Excited Chan aims to stay in front

PUBLISHED : Sunday, 18 September, 2011, 12:00am
UPDATED : Sunday, 18 September, 2011, 12:00am


Taiwan's Chan Yih-shin finds himself in uncharted waters - on the verge of his first wire-to-wire victory on the Asian Tour - after taking a one-shot lead into the final round of the Macau Open today.

The genial Chan has led from the outset, sharing the lead with three others at the end of the first round before taking the outright lead at the end of the second and retaining it in the third round. But all that will matter now is whether he can be in front when play ends today at the picturesque 18th hole at the Macau Golf and Country Club.

'If I said I wasn't under pressure today, I would be a big liar,' grinned Chan (pictured). 'And I expect the pressure to be even more [today]. I have not been in contention to win a tournament for the last two or three years, and I feel excited.'

Chan, who began the day with just a one-shot lead, finished in similar fashion after carding a three-under-par 68 to aggregate 12-under 201 and hold off Finland's Joonas Granberg, who is 11 under after also shooting 68.

Two shots behind Chan are South Korean Mo Joong-kyung and Swede Rikard Karlberg who made 65 and 68 to push into contention. Indian Jeev Milka Singh, Zaw Moe of Myanmar, Thai Thanyakon Khrongpha and Australia's Adam Groom were all tied in fifth position five shots off the pace on seven under.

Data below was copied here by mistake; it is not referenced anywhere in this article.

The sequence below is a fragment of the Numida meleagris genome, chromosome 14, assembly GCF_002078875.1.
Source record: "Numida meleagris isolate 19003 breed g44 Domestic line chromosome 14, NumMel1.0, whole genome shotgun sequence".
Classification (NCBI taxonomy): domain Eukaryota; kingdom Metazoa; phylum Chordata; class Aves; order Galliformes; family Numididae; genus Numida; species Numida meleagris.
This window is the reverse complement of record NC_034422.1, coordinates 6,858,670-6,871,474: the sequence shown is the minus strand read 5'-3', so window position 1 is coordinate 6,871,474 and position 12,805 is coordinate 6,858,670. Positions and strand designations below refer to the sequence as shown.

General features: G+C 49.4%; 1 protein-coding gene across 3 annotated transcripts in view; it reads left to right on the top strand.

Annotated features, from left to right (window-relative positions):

Chan defended his one-stroke lead stoutly until the 12th hole when he made his first slip-up, a bogey, to drop a shot and draw level with Granberg.

'I missed six birdie putts from the fourth to the ninth holes but I didn't hold back. I didn't let it get me down as I know you need patience on this course,' Chan said.

'When I made the bogey, I buried it inside me, and kept smiling. It was hurting inside but I didn't let it show.' His patient approach worked as he recovered his dropped shot on the 13th. Granberg, also in the final flight, dropped shots at the 13th and 14th to go eight under but picked up birdies on the 15th and 17th.

Both players were tied entering the last hole which each of them had eagled over the previous two rounds. But any hopes of a repeat didn't materialise either, although Chan sunk an eight-footer for a birdie to grab the outright lead.

Granberg said: 'It doesn't matter that I will be chasing the leader. I need to concentrate on my game and not worry about what he's doing.'